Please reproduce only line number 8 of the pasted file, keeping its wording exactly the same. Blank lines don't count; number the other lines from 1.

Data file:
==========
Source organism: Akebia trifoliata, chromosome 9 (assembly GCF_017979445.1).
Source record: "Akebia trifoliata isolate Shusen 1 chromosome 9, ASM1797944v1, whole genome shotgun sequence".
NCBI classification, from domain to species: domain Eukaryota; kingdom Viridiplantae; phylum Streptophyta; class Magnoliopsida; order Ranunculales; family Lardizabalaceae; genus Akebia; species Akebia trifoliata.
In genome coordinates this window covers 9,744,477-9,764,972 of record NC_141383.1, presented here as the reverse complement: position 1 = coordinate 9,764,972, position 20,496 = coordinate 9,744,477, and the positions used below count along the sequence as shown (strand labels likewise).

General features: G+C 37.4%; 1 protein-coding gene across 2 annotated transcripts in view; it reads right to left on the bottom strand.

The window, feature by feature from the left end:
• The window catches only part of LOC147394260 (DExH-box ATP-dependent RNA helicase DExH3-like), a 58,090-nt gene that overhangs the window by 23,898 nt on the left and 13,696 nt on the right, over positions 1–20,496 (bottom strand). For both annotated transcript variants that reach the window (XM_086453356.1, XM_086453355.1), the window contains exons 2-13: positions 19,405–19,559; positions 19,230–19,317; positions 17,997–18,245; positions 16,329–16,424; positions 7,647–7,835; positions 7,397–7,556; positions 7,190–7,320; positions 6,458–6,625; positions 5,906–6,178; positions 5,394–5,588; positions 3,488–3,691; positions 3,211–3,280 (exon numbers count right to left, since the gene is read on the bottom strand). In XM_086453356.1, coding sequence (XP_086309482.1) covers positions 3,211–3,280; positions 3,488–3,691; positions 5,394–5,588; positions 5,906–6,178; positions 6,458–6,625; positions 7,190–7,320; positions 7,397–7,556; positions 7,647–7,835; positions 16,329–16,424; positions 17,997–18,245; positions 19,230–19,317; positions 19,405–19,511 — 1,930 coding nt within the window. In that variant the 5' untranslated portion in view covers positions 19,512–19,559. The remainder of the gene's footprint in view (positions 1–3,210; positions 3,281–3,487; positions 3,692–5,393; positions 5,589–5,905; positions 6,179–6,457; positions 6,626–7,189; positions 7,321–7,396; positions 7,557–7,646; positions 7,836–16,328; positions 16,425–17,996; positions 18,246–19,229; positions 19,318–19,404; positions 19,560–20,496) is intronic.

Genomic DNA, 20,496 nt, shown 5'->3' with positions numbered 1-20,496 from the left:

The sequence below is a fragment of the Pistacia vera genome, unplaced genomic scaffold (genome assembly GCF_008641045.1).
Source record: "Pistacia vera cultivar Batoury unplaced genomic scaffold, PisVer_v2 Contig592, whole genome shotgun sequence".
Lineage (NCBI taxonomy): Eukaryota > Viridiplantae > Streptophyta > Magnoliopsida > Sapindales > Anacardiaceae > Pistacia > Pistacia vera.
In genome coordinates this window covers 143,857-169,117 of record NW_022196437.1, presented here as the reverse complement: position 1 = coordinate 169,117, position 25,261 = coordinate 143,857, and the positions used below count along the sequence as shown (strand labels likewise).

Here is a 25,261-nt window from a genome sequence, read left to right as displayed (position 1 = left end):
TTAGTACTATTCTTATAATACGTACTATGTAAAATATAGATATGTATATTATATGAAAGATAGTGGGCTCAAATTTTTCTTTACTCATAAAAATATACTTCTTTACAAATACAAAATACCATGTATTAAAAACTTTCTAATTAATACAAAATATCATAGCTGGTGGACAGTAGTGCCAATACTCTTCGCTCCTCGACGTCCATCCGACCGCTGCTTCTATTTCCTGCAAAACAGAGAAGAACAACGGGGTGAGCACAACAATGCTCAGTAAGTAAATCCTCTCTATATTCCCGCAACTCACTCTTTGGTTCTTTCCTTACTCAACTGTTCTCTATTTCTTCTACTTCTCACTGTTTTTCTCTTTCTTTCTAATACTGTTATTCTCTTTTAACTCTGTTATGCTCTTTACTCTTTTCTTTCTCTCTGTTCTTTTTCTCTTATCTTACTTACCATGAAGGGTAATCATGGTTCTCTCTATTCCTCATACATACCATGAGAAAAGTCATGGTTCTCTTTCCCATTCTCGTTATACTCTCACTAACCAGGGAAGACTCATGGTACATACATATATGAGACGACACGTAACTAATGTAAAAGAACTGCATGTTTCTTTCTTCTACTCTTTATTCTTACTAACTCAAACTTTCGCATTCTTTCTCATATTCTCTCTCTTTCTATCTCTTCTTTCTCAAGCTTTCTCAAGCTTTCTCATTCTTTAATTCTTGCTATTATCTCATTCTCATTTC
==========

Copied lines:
Genomic DNA, 20,496 nt, shown 5'->3' with positions numbered 1-20,496 from the left: